Product Numbers 1210, 1205, and 1203 contained 180 syringes, with six inner cartons, each holding 30 IV flush syringes. Product Number 1210-BP had 400 needles in every case.
The FDA classified the Normal Saline IV Flush Syringe recall as a Class I recall because of the high risk of injury and death. The recall involved 400,000 IV flush syringe units contaminated with the deadly B. cepacia.
BD Medical Flush IV Syringe Recall
BD Medical voluntarily recalled particular BD Pre-Filled Saline Flush syringes and BD PosiFlush Heparin Lock Flush in April 2018.
This move followed concerns that the syringes had S. marcescens bacteria. The CDC discovered the link between BD flush products and severe bloodstream infections in several states.
The recalled products included:
BD PosiFlush Heparin Lock Flush Syringes -Catalog REF Numbers
BD Pre-Filled Saline Syringes – Catalog REF Numbers
Other notable IV flush syringe recalls included:
- February 2018
Due to improper packaging, Medline Industries Inc. recalled 90,870 USP 5 mL in 10 mL Syringe ZR syringes.
- August 2015
Covidien LLC recalled 207,876 Monoject 0.9% Saline Flush syringes due to compromised sterility during the packaging process.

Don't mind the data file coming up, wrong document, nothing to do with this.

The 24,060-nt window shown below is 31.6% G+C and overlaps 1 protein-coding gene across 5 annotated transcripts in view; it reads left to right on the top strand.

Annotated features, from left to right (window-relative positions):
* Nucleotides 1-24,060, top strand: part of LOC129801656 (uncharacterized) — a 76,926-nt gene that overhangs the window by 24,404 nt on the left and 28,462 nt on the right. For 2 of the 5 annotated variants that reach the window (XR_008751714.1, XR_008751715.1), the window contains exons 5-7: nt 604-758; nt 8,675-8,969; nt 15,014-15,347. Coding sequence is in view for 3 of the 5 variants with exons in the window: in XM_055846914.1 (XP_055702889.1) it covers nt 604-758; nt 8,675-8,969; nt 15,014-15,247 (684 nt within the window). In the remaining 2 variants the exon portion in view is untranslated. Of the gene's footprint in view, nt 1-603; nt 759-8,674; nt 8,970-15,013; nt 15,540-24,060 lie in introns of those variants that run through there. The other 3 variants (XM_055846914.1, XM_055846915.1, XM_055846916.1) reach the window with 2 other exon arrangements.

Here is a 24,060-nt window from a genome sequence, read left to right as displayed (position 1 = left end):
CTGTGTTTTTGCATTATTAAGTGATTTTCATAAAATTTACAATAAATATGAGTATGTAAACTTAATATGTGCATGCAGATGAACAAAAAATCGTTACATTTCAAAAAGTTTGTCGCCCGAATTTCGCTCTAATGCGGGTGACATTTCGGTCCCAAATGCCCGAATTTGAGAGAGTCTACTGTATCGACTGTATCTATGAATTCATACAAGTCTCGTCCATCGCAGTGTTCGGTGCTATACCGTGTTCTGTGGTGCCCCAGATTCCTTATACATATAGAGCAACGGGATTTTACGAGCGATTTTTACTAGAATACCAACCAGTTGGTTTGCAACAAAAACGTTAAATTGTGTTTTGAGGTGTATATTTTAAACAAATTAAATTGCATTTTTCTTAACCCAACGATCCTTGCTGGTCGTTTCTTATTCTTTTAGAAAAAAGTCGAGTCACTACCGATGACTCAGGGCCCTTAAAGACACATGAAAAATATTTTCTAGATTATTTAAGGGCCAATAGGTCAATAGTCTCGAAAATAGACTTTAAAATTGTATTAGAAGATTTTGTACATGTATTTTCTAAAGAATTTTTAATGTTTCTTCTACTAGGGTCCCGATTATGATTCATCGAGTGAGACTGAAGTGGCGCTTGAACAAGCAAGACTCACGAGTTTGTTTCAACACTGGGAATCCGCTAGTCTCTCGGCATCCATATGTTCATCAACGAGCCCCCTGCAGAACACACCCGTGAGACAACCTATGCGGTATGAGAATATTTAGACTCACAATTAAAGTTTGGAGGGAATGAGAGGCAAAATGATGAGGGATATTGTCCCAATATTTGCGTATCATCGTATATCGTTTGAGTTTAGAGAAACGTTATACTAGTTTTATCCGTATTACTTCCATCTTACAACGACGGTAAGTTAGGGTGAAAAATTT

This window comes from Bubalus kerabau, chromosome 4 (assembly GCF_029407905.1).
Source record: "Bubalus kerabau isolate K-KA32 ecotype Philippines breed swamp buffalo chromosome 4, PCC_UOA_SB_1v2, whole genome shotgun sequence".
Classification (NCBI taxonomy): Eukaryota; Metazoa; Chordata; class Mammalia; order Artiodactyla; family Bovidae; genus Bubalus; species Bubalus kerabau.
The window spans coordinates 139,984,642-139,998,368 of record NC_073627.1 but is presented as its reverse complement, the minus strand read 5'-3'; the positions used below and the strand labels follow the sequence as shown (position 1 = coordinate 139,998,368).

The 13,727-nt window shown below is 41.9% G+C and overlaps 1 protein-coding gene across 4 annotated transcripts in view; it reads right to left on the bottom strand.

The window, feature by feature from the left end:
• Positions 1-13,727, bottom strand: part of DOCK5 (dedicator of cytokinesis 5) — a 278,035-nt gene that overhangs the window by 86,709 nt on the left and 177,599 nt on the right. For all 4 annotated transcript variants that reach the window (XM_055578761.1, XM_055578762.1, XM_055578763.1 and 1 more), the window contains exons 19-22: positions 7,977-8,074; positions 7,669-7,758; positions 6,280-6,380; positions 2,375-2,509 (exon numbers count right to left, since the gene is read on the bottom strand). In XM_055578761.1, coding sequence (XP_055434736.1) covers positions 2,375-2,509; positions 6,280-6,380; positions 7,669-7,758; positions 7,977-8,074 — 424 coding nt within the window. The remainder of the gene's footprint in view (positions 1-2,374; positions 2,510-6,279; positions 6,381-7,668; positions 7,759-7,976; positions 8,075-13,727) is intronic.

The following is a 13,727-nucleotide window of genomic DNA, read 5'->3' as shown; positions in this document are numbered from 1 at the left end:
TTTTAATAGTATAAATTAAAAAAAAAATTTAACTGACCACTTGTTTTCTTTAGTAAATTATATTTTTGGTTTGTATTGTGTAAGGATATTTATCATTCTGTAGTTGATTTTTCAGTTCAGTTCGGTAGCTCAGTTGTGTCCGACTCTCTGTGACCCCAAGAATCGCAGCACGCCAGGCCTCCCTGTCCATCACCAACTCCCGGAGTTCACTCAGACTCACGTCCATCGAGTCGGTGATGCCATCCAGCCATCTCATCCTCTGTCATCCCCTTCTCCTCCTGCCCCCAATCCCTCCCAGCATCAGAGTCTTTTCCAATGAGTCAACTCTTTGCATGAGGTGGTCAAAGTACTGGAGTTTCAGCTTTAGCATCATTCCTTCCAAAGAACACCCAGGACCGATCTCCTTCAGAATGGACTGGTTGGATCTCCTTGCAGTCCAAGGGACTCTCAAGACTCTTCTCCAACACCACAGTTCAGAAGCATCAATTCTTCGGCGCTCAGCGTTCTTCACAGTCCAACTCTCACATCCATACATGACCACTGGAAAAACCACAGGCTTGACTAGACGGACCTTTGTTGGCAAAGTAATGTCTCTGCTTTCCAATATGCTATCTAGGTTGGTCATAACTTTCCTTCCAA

- April 2015
MRP, LLC dba AMUSA recalled 200,000 USP Flush Syringes due to wrong expiration dates indicated on the label.
- July 2014
Becton Dickinson & Company recalled 3,088,320 PosiFlush SF Saline Flush syringes due to open seals on some devices.
- August 2013
Covidien LLC recalled 3,565,980 Monoject 100 Units/mL Heparin Flush syringes due to non-sterile water in the needles.
- November 2011
Hospira Inc recalled 5,817,600 USP pre-filled flush syringes due to contamination in the saline fluid.
- November 2010
Covidien LP recalled 1,356,480 MONOJECT Prefill Heparin Flush Syringes due to contamination. The heparin in the syringes was oversulfated, which triggered severe allergic reactions in some people.
- September 2010
Excelsior Medical Corp. recalled 13,734,640 Excelsior Disposable syringes due to possible leakage and compromised sterility.
- July 2007
B. Braun Medical Inc. recalled 1,325,760 Normal Saline syringes due to contamination.
- October 2006